Crime and punishment were factors in New York elections
ALBANY — Although no statewide offices were on the ballot in the general election, numerous candidates for legislative seats this year framed their platforms with attacks on controversial bail legislation signed into law by Gov. Andrew Cuomo.
Police unions jumped into the fray, opening their checkbooks to support candidates who want to roll back the legislation that restricts the ability of judges to set bail. The law has resulted in a dramatic lowering of county jail populations, with more defendants being released to communities instead of awaiting trials while behind bars.
Supporters of the revisions say the new law has brought fairness to a criminal justice system that overly relied on incarceration. But police executives say it has made New York more dangerous and been a factor in a wave of gun crimes.
Cuomo acknowledged the strident campaigns had an impact at the polls this week. The post-election consensus has been that Republicans, overall, exceeded expectations and are expected to pick up seats in both the state Senate and Assembly after all absentee ballots are counted.
“I believe the Republicans beat the Democrats on the messaging,” Cuomo told WAMC, an Albany radio station. “I think they branded Democrats as anti-law and order.”
He said that Democrats are “not anti-public safety,” but are instead “against the injustice in the criminal justice system. We’re against the racism and discrimination in policing.”
In the opening weeks of the year, the fight over the bail law was a dominant issue, with even congressional representatives at times weighing in. Rep. Elise Stefanik, a Republican who represents the North Country, hammered the bail law, labeling it “extremely dangerous.”
But when the coronavirus pandemic reached New York in March, the bail issue took a backseat to the public health crisis.
Still, based on the election results, Patrick Phelan, president of the New York State Association of Police Chiefs, said it is clear public safety issues, including bail, influenced voters.
“What we saw was a direct result of some of the legislation that has been anti-law-and-order,” Phelan, chief of the Greece Police Department, told CNHI. “I think it will continue to be an issue in every coming election for the foreseeable future. Had it not been for the distraction of the COVID pandemic, I think the results would have been even better for the pro-law-and-order people.”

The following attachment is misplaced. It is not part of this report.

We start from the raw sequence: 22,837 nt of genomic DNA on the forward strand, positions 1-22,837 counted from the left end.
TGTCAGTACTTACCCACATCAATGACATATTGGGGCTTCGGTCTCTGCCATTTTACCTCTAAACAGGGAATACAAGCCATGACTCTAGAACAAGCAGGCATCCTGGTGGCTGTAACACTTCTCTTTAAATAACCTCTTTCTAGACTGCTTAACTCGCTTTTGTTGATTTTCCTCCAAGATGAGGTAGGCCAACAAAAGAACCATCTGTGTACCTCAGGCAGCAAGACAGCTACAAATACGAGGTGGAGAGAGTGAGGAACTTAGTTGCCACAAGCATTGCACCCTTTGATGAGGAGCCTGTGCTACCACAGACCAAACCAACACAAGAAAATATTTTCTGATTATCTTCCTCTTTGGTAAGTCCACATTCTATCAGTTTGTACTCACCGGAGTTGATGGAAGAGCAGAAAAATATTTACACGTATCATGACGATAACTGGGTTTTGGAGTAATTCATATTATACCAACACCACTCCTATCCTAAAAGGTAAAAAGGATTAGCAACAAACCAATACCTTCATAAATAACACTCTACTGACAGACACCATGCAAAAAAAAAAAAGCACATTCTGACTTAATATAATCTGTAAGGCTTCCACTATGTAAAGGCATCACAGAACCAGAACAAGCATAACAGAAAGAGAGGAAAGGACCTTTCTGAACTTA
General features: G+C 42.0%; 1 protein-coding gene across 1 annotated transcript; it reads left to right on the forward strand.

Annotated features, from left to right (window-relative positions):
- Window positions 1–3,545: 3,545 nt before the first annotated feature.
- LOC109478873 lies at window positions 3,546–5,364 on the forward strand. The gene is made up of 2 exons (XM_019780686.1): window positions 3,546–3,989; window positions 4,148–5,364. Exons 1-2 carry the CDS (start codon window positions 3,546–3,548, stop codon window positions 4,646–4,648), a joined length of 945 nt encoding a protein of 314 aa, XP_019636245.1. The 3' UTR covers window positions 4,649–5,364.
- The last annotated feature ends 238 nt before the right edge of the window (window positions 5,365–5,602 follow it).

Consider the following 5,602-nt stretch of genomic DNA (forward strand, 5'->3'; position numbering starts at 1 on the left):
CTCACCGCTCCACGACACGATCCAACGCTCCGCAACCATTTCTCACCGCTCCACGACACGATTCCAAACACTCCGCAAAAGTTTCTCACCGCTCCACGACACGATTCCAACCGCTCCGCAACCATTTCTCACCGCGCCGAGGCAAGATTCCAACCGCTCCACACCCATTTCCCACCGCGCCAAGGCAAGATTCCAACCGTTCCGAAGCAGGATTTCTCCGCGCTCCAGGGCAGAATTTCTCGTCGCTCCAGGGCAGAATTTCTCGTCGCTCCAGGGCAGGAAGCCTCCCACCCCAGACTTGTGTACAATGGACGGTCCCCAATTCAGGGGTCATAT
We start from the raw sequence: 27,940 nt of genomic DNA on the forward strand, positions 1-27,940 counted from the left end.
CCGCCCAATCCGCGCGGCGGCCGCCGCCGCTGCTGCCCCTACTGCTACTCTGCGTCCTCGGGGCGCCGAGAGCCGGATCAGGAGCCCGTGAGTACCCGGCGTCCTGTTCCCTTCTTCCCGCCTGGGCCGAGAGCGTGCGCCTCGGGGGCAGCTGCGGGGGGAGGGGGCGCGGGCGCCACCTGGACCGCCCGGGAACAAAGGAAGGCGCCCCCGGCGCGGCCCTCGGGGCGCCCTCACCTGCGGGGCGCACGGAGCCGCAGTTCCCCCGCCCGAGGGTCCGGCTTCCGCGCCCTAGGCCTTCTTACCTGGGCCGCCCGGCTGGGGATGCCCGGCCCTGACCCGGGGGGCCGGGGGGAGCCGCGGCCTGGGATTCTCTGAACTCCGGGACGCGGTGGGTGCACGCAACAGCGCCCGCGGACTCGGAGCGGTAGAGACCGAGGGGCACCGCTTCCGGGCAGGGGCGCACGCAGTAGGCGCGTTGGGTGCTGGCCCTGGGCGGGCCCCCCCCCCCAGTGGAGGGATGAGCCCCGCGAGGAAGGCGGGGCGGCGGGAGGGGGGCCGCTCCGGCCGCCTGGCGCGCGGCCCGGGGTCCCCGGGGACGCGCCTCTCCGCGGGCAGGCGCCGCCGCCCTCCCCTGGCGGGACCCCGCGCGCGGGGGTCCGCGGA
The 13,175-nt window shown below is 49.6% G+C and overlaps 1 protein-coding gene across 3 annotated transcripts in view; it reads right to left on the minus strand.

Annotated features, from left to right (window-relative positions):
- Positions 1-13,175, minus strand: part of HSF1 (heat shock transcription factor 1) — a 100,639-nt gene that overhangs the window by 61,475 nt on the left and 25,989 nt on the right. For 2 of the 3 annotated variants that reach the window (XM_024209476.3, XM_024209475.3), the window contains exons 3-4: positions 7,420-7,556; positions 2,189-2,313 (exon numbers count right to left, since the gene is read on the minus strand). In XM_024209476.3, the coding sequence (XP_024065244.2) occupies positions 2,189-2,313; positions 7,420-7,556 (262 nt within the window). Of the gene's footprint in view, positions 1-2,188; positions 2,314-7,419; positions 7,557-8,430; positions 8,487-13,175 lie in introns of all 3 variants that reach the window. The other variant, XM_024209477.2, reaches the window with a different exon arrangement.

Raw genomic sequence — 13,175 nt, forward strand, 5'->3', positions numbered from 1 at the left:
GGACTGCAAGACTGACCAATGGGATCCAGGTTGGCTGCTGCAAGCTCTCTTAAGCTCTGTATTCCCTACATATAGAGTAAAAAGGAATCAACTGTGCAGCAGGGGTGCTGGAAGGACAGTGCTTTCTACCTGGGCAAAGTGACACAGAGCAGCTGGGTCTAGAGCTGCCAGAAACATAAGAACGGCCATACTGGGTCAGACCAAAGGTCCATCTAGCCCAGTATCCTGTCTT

Democrats in control of both the Assembly and Senate this year moved to revise the bail law they had passed in 2019, allowing judges to evaluate defendants on whether they posed a risk to victims and others. But Phelan called that maneuver “damage control” that stopped short of ending the “revolving door” that was created in the criminal courts by the initial law.
Police unions, meanwhile, were unsuccessful in derailing Albany legislation that allows greater public transparency for police discipline records. Those unions ended up supporting challengers to Democratic incumbents who had backed that measure as well as the bail law.
“I think the anti-police sentiment that seems to be permeating is not popular with the electorate,” said Thomas Mungeer, president of the New York State Troopers PBA. He said his union, though it helped several Republicans, will continue to work with Democrats, calling Sen. Diane Savino, D-Staten Island, an ally.
In August, national survey by the nonprofit Pew Research Center found that violent crime is an important issue for 59% of voters, putting it just behind the coronavirus outbreak (62%), health care (68%), the economy (79%) on a list of topics capable of influencing votes. But more voters indicated they were concerned about crime than those who consider climate change, immigration, foreign policy and racial inequality as important topics, according to Pew.
George Arzt, a veteran New York political consultant, said that in regions of the state where Democrats and Republicans are competitive, the GOP was effective in injecting the bail issue into campaigns and tagging Democrats as “socialists.”
The fact that those campaign messages influenced some voters means that the Republicans will not let up on those themes, Arzt said.
“They will try to portray themselves as the law-and-order party and portray the Democrats as the party of looters,” Arzt said.
Criminal justice reform
Progressive Democrats, including several newly elected Assembly candidates aligned with the Democratic Socialists of America, are expected to seek more criminal justice reforms. There is ongoing debate at the state Capitol on measures that would create “elder parole,” designed to release inmates from prison when they reach age 55, and abolish solitary confinement.
Prison officials say they have reduced reliance on solitary confinement but continue to need it as a disciplinary tool. Critics of the practice say it is a form of cruelty.
Arzt said criminal justice measures could create a fissure within the ranks of the Democratic conferences.
“The more wary Democrats will look at what happened and take a more careful approach in terms of how they view bail reform or any legislation that handcuffs cops,” he said.